federal employees, as Democrats advocated. The firms have been able to bid
low on screening contracts because they are largely non-union and so could
keep pay at or close to the legal minimum -- and, like the GOP's other
corporate beneficiaries, contribute handsomely to Republican election
But though GOP lawmakers failed to block transfer of baggage screening to
federal employees, they did force a compromise that gave individual airports
the option of switching back to private firms for screening after three
years. The federal screeners, furthermore, will have limited union rights.
They are prohibited from striking, for instance, and have less protection
against arbitrary firing than other federal workers.
Thanks an executive order issued just recently by Bush, several thousand
employees of the Justice Department's Criminal Division and all 93 U.S.
attorneys' offices nationwide -- secretaries, paralegals, clerks and others
-- have been stripped of their right to union representation, their union
contracts torn up. Bush acted under a 1978 law that, while allowing the
workers to unionize, also allows a president to deny that right in agencies
that deal with "intelligence, counter-intelligence, investigative or
national security work."
Administration spokesmen explained -- and with straight faces -- that Bush
acted because unionized employees might keep their non-union attorney bosses
from taking actions needed to better protect Americans. They actually
claimed it would undermine national security if workers had a voice in
determining their working conditions rather than having them imposed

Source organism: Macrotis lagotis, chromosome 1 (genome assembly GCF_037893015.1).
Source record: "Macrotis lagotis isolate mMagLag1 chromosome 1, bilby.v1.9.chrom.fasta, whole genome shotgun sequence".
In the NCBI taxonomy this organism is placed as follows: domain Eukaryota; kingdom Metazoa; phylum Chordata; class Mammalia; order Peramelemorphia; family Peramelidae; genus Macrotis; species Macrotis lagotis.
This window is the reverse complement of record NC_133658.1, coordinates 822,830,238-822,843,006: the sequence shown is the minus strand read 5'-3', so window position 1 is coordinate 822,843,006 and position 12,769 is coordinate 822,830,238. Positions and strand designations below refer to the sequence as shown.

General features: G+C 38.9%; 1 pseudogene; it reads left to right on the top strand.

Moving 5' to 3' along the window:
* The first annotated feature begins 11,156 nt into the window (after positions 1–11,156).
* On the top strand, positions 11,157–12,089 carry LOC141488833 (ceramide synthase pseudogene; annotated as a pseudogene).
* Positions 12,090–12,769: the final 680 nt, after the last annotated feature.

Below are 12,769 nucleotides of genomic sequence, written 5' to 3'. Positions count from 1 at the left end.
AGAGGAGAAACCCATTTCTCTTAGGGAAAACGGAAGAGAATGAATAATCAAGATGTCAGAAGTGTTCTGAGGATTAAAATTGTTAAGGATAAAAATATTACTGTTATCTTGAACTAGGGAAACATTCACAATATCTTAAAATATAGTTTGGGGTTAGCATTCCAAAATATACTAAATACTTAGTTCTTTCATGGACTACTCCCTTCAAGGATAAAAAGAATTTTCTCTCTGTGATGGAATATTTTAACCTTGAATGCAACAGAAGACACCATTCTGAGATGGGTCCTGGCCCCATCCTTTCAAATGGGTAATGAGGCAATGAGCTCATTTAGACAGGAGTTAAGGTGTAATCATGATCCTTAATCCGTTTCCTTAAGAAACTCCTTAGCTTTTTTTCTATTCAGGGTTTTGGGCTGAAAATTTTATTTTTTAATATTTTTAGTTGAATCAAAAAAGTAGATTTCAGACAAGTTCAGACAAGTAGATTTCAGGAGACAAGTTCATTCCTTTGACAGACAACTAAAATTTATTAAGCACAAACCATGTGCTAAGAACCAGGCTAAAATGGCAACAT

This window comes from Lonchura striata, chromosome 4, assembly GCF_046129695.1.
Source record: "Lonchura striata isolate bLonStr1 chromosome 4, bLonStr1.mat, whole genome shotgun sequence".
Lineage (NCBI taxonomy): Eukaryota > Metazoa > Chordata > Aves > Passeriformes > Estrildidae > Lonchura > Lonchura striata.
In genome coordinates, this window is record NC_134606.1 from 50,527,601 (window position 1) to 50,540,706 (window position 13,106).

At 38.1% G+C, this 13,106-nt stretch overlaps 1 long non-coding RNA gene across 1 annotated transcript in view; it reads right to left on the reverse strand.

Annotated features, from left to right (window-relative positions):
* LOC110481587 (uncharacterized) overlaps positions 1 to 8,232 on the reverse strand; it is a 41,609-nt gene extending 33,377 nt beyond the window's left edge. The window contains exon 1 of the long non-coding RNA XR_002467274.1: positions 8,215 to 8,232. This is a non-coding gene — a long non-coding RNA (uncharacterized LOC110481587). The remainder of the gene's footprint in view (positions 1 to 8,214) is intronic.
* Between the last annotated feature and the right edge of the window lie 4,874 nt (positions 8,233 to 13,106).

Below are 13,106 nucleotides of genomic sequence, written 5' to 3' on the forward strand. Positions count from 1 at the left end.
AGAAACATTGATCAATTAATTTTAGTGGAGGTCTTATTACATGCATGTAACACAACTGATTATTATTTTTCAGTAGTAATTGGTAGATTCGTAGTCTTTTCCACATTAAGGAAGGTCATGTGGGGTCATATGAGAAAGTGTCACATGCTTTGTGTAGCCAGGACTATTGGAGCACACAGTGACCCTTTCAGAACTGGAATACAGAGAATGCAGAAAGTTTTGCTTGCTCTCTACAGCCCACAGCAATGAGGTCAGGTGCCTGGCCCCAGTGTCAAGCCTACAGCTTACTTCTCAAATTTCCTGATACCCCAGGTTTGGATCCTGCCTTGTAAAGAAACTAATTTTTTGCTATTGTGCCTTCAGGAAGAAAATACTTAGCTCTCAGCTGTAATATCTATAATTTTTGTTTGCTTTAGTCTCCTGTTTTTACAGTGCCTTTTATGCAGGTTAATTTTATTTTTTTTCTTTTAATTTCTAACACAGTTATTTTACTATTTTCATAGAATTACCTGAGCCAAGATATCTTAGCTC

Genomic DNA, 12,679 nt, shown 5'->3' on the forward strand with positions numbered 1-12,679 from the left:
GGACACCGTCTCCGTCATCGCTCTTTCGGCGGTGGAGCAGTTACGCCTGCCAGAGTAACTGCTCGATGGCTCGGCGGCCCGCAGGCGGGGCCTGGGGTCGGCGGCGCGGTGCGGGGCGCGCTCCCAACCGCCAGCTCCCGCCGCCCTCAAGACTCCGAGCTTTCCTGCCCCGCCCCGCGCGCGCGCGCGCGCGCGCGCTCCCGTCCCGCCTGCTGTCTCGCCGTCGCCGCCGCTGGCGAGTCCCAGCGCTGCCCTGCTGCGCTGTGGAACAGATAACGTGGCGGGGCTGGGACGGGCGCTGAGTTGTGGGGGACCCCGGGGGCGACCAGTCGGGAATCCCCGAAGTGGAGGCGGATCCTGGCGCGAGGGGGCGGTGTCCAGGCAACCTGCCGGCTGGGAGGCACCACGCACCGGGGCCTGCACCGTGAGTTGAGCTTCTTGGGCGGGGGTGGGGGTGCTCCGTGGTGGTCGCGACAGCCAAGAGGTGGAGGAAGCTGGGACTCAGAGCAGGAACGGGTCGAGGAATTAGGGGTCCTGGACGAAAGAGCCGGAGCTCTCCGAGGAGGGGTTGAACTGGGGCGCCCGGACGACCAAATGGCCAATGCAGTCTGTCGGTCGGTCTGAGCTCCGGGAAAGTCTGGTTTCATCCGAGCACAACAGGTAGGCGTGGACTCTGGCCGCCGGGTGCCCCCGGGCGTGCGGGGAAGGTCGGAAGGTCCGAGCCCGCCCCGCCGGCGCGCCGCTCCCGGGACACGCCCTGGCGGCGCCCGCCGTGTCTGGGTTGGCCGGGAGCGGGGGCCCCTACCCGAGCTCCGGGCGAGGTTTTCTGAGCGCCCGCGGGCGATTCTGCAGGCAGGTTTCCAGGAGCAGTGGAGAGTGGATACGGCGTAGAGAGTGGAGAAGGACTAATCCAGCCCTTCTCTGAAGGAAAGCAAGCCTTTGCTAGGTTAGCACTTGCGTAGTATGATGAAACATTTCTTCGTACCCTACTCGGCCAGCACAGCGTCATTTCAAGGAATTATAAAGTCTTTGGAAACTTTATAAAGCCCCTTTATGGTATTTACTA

Bush also is trying to get the Customs Service and Border Patrol designated
as "secure agencies," so as to deny their employees union rights too.
It's pure and simple union-busting, noted Carl Goldman of the American
Federation of State, County and Municipal Employees -- "a cynical attempt to
use Sept. 11 to weaken unions."
The President already has fired all seven members of the Federal Service
Impasses Panel that is the last resort for federal workers who have reached
an impasse in bargaining with their employers but who of course lack the
right to strike. The panel tries to forge a compromise agreement or, in
extreme cases, dictates a settlement. Those named by Bush to replace the
fired panelists naturally are anti-labor, headed by Becky Norton Dunlop,
vice president of the notoriously right-wing Heritage Foundation.
Another Bush appointment that's rightfully angered labor is that of Eugene
Scalia, son of Supreme Court Justice Antonin Scalia, as the Labor
Department's solicitor or chief lawyer. Bush had delayed appointing Scalia
because he knew he couldn't get Senate confirmation. But as soon as
Congress recessed in December he named Scalia to the job as a "recess
appointment," meaning he can serve in the job for a year without having to
Some choice to head a department whose function is supposedly to champion
workers. Scalia is a corporate management attorney whose job has been to
oppose labor in labor-management conflicts.
Scalia's anti-labor position was made most clear in his writings against the
ergonomics regulations developed by the Clinton administration to try to
protect workers from the repetitive stress injuries that are the most